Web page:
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Here’s 22 quick tips to consider when mixing your tracks.

  1. Have a clear vision from the start. Try to picture in your head, where you want each element to sit.
  2. Have a few of your favourite (or similar sounding) well mixed tracks set up as a reference.
  3. Consider mixing your track in mono. It’s generally much harder than mixing in stereo due to the fact you can really only separate different instruments by using differences in their relative levels and spectral content. The results however, can work out a lot better as it becomes more important when using eq and getting the right balance.
  4. Use high pass and low pass filters to get rid of any unwanted frequencies before you start your mix.
  5. Start with the faders and pan pots to get everything balanced.
  6. If your not getting what you want from your faders, grab a compressor and fix those dynamics. You may have a huge difference in level between the low parts and high parts of a sound giving you an unsteady fader to work with.
  7. Bring in elements from the most important to least important.
  8. Consider starting with the kick and bass first as this will set the foundation for your mix.
  9. Give each element it’s own space in the mix.
  10. Work out what the main element in your track is and emphasize it.
  11. Always a/b. When adding effects like distortion, always check back to how it sounded before. Adding effects can often make things louder leading us to believe it sounds better, which is not always the case.
  12. When eq’ing, start with the most important element un-muting the rest one by one as you go.
  13. If you find that 2 instruments share the same frequencies, apply an eq cut to one of them to let the other poke through.
  14. Try using an eq with a sidechain function to duck certain frequencies out of the way of others instead of using a compressor. This allows you to really dial in on specific frequencies rather than the whole sound and can result in a tighter mix. I use the McDSP Ae400 for this.
  15. Take regular breaks and mix quietly. Will allow you to mix for longer periods.
  16. Always switch to mono to check that nothing disappears or becomes lost in the mix. You may have phase issues or masking problems. If you have a problem, try to fix it while still in mono. It’s then a case of going back and forth between the 2 till you find the sweet spot for your settings.
  17. Look up ‘K metering system’ by Bob Katz
  18. Above all, trust your ears. If it sounds right, it usually is.
  19. Try aiming for a minimum of -3dbfs headroom. I always try to aim for -6dbfs as this is what I’ve found most mastering engineers prefer.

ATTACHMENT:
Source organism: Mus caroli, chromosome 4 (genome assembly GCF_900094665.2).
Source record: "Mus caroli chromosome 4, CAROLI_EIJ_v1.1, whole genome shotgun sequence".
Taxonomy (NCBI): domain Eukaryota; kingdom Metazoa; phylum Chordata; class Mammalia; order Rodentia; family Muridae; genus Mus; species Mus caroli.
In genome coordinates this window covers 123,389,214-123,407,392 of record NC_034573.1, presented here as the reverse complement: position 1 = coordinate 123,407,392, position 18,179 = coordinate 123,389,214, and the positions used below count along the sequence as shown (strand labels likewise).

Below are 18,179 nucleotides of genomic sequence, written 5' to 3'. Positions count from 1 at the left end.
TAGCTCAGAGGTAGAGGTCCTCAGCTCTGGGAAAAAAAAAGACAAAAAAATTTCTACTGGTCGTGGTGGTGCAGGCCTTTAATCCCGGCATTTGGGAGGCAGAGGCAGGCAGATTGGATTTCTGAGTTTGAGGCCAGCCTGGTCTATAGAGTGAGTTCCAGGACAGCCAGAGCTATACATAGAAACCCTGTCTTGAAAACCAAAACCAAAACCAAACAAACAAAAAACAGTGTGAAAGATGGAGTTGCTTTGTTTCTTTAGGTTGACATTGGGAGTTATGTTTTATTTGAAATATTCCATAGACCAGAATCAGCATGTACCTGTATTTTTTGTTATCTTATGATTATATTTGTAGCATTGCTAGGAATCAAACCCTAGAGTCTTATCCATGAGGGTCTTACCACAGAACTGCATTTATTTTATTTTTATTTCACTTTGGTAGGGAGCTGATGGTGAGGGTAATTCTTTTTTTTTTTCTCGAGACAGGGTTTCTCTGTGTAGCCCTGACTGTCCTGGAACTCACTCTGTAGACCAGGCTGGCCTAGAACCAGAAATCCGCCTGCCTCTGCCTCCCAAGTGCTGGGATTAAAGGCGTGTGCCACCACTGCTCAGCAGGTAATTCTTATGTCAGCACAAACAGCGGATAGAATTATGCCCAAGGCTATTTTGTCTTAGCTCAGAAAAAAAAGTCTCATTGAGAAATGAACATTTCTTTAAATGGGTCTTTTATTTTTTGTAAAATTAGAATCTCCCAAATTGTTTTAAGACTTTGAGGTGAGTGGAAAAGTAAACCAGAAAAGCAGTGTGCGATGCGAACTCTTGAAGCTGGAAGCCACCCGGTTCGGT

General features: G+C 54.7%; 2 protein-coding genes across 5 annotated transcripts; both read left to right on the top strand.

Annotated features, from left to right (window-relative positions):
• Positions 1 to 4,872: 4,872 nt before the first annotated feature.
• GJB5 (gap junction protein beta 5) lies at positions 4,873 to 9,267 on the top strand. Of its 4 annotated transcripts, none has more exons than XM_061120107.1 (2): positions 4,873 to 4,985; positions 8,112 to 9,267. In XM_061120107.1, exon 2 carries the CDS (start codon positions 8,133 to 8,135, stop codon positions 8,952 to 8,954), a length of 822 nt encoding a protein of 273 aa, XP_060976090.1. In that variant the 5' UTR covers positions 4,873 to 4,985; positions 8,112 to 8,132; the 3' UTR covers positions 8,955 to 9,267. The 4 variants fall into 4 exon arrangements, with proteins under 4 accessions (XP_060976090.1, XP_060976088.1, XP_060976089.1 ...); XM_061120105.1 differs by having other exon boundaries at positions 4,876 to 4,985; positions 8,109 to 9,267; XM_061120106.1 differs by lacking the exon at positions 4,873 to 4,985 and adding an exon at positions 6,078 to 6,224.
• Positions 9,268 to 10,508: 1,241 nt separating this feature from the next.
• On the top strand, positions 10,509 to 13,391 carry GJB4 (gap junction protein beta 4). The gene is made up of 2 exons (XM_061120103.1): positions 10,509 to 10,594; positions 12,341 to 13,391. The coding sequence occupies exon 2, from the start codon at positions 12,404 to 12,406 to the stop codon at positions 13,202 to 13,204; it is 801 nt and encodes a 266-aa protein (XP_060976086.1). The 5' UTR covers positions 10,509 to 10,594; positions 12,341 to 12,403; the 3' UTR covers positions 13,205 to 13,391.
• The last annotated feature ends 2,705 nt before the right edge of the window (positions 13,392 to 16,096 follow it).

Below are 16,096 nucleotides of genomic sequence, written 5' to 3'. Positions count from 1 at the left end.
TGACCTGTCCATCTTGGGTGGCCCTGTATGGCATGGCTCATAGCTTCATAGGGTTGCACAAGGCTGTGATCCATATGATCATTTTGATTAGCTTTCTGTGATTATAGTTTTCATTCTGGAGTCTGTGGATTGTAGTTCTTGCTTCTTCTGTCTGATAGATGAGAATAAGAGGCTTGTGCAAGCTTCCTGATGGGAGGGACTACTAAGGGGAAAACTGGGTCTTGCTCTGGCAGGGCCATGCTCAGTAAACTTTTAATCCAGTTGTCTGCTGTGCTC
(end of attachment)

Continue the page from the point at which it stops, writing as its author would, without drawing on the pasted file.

20. Always test your mix on a variety of different systems. Car, laptop, cheap headphones etc.
  21. Should we mix on headphones or monitors? All depends what you have available to you. I tend not to mix on headphones.

    The reason I don’t mix on headphones is because it’s not a natural way of monitoring or listening. When mixing on monitors, you will hear things from the right, in your left ear and vice versa. With headphones this isn’t possible. For example; You don’t hear elements panned to the right, in your left ear.
    Why is this important? Because in the real world we hear things through both ears whether it be coming from the left or the right. Our ears analyze the differences in frequency and timing between them to distinguish the direction of a sound. On headphones, this is not the case. The sound seems like it’s coming from inside your head rather than in front of you. Panned elements seem wider on headphones as well.
    I use headphones to check for little artifacts in the audio that I may not hear on monitors, like clicks and pops. It’s also good to reference as well and sometimes you will notice a few other minor things you may need to change. Try to mix on monitors and use headphones for reference.

  22. Last but not least. Treatment of the room is as important as anything else you do. Make sure you study room acoustics and get your room treated. It makes a big difference.                                                                                                                                                                                                                 The bible of room acoustics. Thanks Klaus for that one

PINNA – Producer

Lee Pinner is a producer hailing from Manchester, England, but now lives in Cairns, Australia. He’s an admin in the Heavyweight Bass Producer Forum and loves furry pussy!







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